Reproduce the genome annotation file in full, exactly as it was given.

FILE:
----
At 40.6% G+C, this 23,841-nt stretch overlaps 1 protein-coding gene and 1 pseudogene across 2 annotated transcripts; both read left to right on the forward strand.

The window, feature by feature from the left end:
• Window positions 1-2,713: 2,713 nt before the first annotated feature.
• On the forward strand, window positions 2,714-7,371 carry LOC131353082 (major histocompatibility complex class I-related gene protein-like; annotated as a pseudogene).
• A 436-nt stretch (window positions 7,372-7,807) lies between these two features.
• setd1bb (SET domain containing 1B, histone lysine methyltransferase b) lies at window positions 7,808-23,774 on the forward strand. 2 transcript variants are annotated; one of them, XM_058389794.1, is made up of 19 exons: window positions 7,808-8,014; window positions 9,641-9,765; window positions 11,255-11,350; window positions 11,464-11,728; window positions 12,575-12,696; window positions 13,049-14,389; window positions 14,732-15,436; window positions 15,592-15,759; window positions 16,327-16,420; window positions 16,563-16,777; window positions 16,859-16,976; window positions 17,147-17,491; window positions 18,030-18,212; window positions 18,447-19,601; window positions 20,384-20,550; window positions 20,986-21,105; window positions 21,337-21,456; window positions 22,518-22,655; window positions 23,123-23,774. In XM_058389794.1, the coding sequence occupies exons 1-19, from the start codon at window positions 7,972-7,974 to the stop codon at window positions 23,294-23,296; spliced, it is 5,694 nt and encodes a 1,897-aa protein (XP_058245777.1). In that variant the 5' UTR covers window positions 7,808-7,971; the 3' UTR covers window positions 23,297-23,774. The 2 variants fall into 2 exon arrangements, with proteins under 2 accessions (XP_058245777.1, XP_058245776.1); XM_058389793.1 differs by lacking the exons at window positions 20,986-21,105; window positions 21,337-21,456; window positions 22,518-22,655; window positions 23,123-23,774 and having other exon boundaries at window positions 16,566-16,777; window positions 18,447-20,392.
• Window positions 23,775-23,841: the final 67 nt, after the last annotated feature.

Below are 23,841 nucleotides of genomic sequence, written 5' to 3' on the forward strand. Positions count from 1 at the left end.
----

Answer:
At 40.6% G+C, this 23,841-nt stretch overlaps 1 protein-coding gene and 1 pseudogene across 2 annotated transcripts; both read left to right on the forward strand.

The window, feature by feature from the left end:
• Window positions 1-2,713: 2,713 nt before the first annotated feature.
• On the forward strand, window positions 2,714-7,371 carry LOC131353082 (major histocompatibility complex class I-related gene protein-like; annotated as a pseudogene).
• A 436-nt stretch (window positions 7,372-7,807) lies between these two features.
• setd1bb (SET domain containing 1B, histone lysine methyltransferase b) lies at window positions 7,808-23,774 on the forward strand. 2 transcript variants are annotated; one of them, XM_058389794.1, is made up of 19 exons: window positions 7,808-8,014; window positions 9,641-9,765; window positions 11,255-11,350; window positions 11,464-11,728; window positions 12,575-12,696; window positions 13,049-14,389; window positions 14,732-15,436; window positions 15,592-15,759; window positions 16,327-16,420; window positions 16,563-16,777; window positions 16,859-16,976; window positions 17,147-17,491; window positions 18,030-18,212; window positions 18,447-19,601; window positions 20,384-20,550; window positions 20,986-21,105; window positions 21,337-21,456; window positions 22,518-22,655; window positions 23,123-23,774. In XM_058389794.1, the coding sequence occupies exons 1-19, from the start codon at window positions 7,972-7,974 to the stop codon at window positions 23,294-23,296; spliced, it is 5,694 nt and encodes a 1,897-aa protein (XP_058245777.1). In that variant the 5' UTR covers window positions 7,808-7,971; the 3' UTR covers window positions 23,297-23,774. The 2 variants fall into 2 exon arrangements, with proteins under 2 accessions (XP_058245777.1, XP_058245776.1); XM_058389793.1 differs by lacking the exons at window positions 20,986-21,105; window positions 21,337-21,456; window positions 22,518-22,655; window positions 23,123-23,774 and having other exon boundaries at window positions 16,566-16,777; window positions 18,447-20,392.
• Window positions 23,775-23,841: the final 67 nt, after the last annotated feature.

Below are 23,841 nucleotides of genomic sequence, written 5' to 3' on the forward strand. Positions count from 1 at the left end.